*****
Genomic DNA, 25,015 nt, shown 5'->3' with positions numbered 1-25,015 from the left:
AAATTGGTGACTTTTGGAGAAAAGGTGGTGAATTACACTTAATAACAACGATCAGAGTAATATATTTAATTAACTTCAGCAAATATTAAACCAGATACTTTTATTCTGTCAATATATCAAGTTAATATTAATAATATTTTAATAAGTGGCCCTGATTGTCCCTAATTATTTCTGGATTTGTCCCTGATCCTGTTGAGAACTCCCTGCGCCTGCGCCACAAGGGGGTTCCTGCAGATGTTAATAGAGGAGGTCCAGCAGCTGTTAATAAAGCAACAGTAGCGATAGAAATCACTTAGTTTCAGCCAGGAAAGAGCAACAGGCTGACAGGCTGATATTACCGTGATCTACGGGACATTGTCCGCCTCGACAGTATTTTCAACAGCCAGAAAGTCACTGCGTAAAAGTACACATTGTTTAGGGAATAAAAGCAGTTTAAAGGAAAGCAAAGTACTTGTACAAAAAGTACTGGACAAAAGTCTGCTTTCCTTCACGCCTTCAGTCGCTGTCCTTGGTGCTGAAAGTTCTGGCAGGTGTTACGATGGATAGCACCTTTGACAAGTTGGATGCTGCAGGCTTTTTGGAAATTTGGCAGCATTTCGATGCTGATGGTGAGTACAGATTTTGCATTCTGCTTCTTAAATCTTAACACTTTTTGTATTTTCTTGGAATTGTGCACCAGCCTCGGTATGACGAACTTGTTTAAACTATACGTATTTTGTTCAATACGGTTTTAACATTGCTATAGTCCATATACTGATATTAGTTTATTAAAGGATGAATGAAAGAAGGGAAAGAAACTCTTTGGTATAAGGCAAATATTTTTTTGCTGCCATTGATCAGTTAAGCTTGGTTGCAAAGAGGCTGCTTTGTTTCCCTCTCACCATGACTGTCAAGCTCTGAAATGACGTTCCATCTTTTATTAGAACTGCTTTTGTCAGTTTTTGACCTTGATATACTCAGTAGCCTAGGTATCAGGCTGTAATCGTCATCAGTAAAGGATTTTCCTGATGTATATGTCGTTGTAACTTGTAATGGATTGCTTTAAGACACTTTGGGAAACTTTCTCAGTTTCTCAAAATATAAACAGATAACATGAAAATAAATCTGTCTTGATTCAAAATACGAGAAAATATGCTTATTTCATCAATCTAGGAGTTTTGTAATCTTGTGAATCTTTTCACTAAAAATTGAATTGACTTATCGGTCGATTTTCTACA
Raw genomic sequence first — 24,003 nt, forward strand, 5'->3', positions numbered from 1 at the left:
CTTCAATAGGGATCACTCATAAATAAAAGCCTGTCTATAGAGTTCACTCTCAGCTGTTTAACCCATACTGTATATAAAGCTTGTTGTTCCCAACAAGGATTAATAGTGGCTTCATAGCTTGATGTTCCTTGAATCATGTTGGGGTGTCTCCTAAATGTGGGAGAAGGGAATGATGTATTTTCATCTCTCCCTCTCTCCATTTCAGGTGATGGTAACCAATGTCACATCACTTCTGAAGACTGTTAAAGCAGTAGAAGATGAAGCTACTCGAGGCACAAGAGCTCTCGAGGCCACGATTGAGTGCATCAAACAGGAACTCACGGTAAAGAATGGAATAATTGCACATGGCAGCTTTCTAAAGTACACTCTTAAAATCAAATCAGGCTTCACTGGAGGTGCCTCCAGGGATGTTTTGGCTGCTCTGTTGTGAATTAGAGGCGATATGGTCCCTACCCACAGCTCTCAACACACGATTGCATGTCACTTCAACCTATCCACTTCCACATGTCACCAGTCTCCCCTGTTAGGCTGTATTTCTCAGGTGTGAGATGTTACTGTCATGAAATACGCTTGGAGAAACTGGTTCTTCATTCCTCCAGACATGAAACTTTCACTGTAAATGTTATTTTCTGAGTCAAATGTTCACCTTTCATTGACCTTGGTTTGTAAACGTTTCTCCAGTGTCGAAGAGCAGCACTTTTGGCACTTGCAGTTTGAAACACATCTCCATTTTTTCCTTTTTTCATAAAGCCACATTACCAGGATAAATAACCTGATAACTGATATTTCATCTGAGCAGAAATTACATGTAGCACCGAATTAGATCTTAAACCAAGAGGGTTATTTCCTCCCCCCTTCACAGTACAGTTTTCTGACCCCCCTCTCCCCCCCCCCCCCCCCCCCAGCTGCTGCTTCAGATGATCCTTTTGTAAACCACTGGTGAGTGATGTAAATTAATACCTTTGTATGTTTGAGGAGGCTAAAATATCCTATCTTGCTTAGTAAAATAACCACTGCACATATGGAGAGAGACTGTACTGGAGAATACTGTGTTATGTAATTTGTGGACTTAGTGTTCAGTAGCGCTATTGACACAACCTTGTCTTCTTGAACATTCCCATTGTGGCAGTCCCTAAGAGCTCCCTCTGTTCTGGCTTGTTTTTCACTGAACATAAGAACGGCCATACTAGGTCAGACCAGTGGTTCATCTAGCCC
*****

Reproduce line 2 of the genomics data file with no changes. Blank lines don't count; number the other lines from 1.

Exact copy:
AAATTGGTGACTTTTGGAGAAAAGGTGGTGAATTACACTTAATAACAACGATCAGAGTAATATATTTAATTAACTTCAGCAAATATTAAACCAGATACTTTTATTCTGTCAATATATCAAGTTAATATTAATAATATTTTAATAAGTGGCCCTGATTGTCCCTAATTATTTCTGGATTTGTCCCTGATCCTGTTGAGAACTCCCTGCGCCTGCGCCACAAGGGGGTTCCTGCAGATGTTAATAGAGGAGGTCCAGCAGCTGTTAATAAAGCAACAGTAGCGATAGAAATCACTTAGTTTCAGCCAGGAAAGAGCAACAGGCTGACAGGCTGATATTACCGTGATCTACGGGACATTGTCCGCCTCGACAGTATTTTCAACAGCCAGAAAGTCACTGCGTAAAAGTACACATTGTTTAGGGAATAAAAGCAGTTTAAAGGAAAGCAAAGTACTTGTACAAAAAGTACTGGACAAAAGTCTGCTTTCCTTCACGCCTTCAGTCGCTGTCCTTGGTGCTGAAAGTTCTGGCAGGTGTTACGATGGATAGCACCTTTGACAAGTTGGATGCTGCAGGCTTTTTGGAAATTTGGCAGCATTTCGATGCTGATGGTGAGTACAGATTTTGCATTCTGCTTCTTAAATCTTAACACTTTTTGTATTTTCTTGGAATTGTGCACCAGCCTCGGTATGACGAACTTGTTTAAACTATACGTATTTTGTTCAATACGGTTTTAACATTGCTATAGTCCATATACTGATATTAGTTTATTAAAGGATGAATGAAAGAAGGGAAAGAAACTCTTTGGTATAAGGCAAATATTTTTTTGCTGCCATTGATCAGTTAAGCTTGGTTGCAAAGAGGCTGCTTTGTTTCCCTCTCACCATGACTGTCAAGCTCTGAAATGACGTTCCATCTTTTATTAGAACTGCTTTTGTCAGTTTTTGACCTTGATATACTCAGTAGCCTAGGTATCAGGCTGTAATCGTCATCAGTAAAGGATTTTCCTGATGTATATGTCGTTGTAACTTGTAATGGATTGCTTTAAGACACTTTGGGAAACTTTCTCAGTTTCTCAAAATATAAACAGATAACATGAAAATAAATCTGTCTTGATTCAAAATACGAGAAAATATGCTTATTTCATCAATCTAGGAGTTTTGTAATCTTGTGAATCTTTTCACTAAAAATTGAATTGACTTATCGGTCGATTTTCTACA